Gigabit LTE is an important stepping stone to 5G mobile data connectivity. It features a number of building blocks for the new network infrastructure and is already available on some smartphones and mobile networks. The brand new iPhone XS and XS Max are among the phones supporting Gigabit class LTE, so let’s dive in…
A the time of writing there are no 5G mobile phones and no 5G mobile networks up and running. The expectation is that will change very soon. However, even then it’s going to take time for the infrastructure to build out and it’ll be years before a good spread of coverage and higher-end speeds are realised.
However, what if we told you there’s a way to realise lofty Gigabit speeds (1000Mbps) on your existing phones, on the existing LTE networks? You’d probably ask why isn’t Gigbait LTE getting the same attention as the looming 5G overlord, right?
Related: What is 5G?
How fast is Gigabit LTE?
In testing, the chipmaker Qualcomm has worked with networks to hit speeds of almost 1.2Gbps on existing devices, thanks to the current flagship X20 modem, paired with the Snapdragon 845 processor on 2018 flagships. The next-generation Qualcomm Snapdragon X24 modem, likely to sit in phones like the Galaxy S10, can reach speeds of up to 2Gbps, and is designed for 5G networks.
However, this doesn’t mean we’ll be seeing those speeds while walking around the town centre on a Saturday afternoon. In the real world, speeds will tend to max out at around 400Gbps for consumers with eligible phones on eligible networks.
However, considering the UK’s best performing 4G network EE averages 4G LTE speeds of 26Mbps around the nation, this is a welcome advance right?
Which devices can access Gigabit LTE?
The Qualcomm Snapdragon X16 LTE modem was the first to put together the pieces for Gigabit LTE on the device side, offering theoretical max speeds of 1Gbps via Category 16 LTE. It was joined in late 2017 by the X20 Modem, which offers category 18 LTE that maxes out at 1.2Gbps.
Phones with the X16 LTE modem: Samsung Galaxy Note 8, Samsung Galaxy S8/Plus/Active, LG V20, LG V30, HTC U11, Moto Z Force (2ndGen), Google Pixel 2 & XL, OnePlus 6. Essential Phone, X16 equipped versions of the iPhone X (albeit with 4×4 MIMO capabilities disabled so not truly Gigabit equipped).
Phones with X20 LTE modem: Samsung Galaxy S9/Plus, Samsung Galaxy Note 9, LQ G7 ThinQ, HTC U12+, Sony Xperia XZ3.
Intel is also looking to muscle in on the action with its Gigabit-enabled 7560 and 7660 LTE modems. One or both of those are rumoured to be displacing Qualcomm modems within the 2018 iPhone Xs, iPhone Xs Max. We know these models support Gigabit LTE but are awaiting confirmation on which modems are in use.
How does Gigabit LTE work?
If the modems in currently available phones, and mobile networks can use the LTE spectrum and infrastructure, then why aren’t we seeing these speeds everywhere already? Well a number of emerging technologies, that’ll also play a roll in the journey towards 5G, are currently making their way to networks and devices.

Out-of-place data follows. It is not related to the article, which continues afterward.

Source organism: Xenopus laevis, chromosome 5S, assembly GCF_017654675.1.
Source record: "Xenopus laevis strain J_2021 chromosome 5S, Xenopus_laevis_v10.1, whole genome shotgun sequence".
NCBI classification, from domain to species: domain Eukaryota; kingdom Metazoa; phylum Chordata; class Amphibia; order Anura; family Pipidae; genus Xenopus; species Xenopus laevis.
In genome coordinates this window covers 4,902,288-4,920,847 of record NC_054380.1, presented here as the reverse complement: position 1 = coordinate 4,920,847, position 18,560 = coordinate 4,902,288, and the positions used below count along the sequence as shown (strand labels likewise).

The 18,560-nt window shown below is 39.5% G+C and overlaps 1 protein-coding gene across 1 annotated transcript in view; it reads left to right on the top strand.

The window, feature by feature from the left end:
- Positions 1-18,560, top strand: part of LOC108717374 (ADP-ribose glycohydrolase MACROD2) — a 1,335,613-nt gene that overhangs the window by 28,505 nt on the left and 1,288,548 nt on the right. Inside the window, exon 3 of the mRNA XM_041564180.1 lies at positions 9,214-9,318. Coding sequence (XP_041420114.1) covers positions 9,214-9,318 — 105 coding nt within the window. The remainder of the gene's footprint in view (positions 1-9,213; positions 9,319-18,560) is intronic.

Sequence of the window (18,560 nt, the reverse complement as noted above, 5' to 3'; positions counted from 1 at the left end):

Firstly there’s a special sauce involved called Carrier Aggregation. This enables your mobile network to use multiple frequencies to send data from its cell tower to your LTE-enabled smartphone. This widens the number of lanes in the road, so to speak, allowing you to pick up more speed.
Likewise, a tech called 256-QAM (Quadrature Amplitude Modulation) essentially enables more data to your phone from the cell tower at a single time, relieving congestion on the network and enabling up to 33% faster data connection speeds.
Qualcomm explains the tech with a highway analogy. If all trucks are carrying the same load (6 bits per signal, in the current instance), you can speed up traffic by reducing the number of trucks by adding a greater load to each (8 bits with Gigabit LTE.) This will improve network speeds for everyone.
Gigabit LTE also makes use of a tech called 4X4 MIMO (Multiple Input, Multiple Output), which is all about improving the efficiency of the network. While carrier aggregation only enables the data lanes to be widened so much, 4X4 MIMO works by stacking new lanes on top. This tech also doubles the antennas on each LTE enabled device, giving your phone a greater opportunity to lock on to the strongest, fastest signal.
Finally, Gigabit LTE makes use of both licensed assisted access (LAA) and unlicensed (LTE-U) spectrum in order to boost the network capacity in high traffic areas. Have you ever come out of a football stadium or concert venue and tried to WhatsApp a friend to meet up? The deployment of Unlicensed spectrum hopes to clean up this overloading problem.
When can I access Gigabit LTE speeds on my phone?
Gigabit LTE will be a welcome stopgap on the road to full-fat 5G. The UK’s most popular 4G network EE began the roll out of its Gigabit LTE network with a demonstration at Wembley Stadium last year. We’ve contacted the company to see exactly how far it is along.
Vodafone is rolling the tech out in Germany, but seemingly not in the UK yet. Likewise, Brits on O2 and Three can’t access the Gigabit LTE speeds either.
All four of the major US networks (Verizon, Sprint, AT&T and T-Mobile) say they’re using 4x4MIMO and 3-way carrier aggregation to build towards Gigabit LTE speeds.
Are you patiently awaiting the arrival fo 5G? Or will Gigabit LTE tide you over for now? Drop us a line @TrustedReviews on Twitter.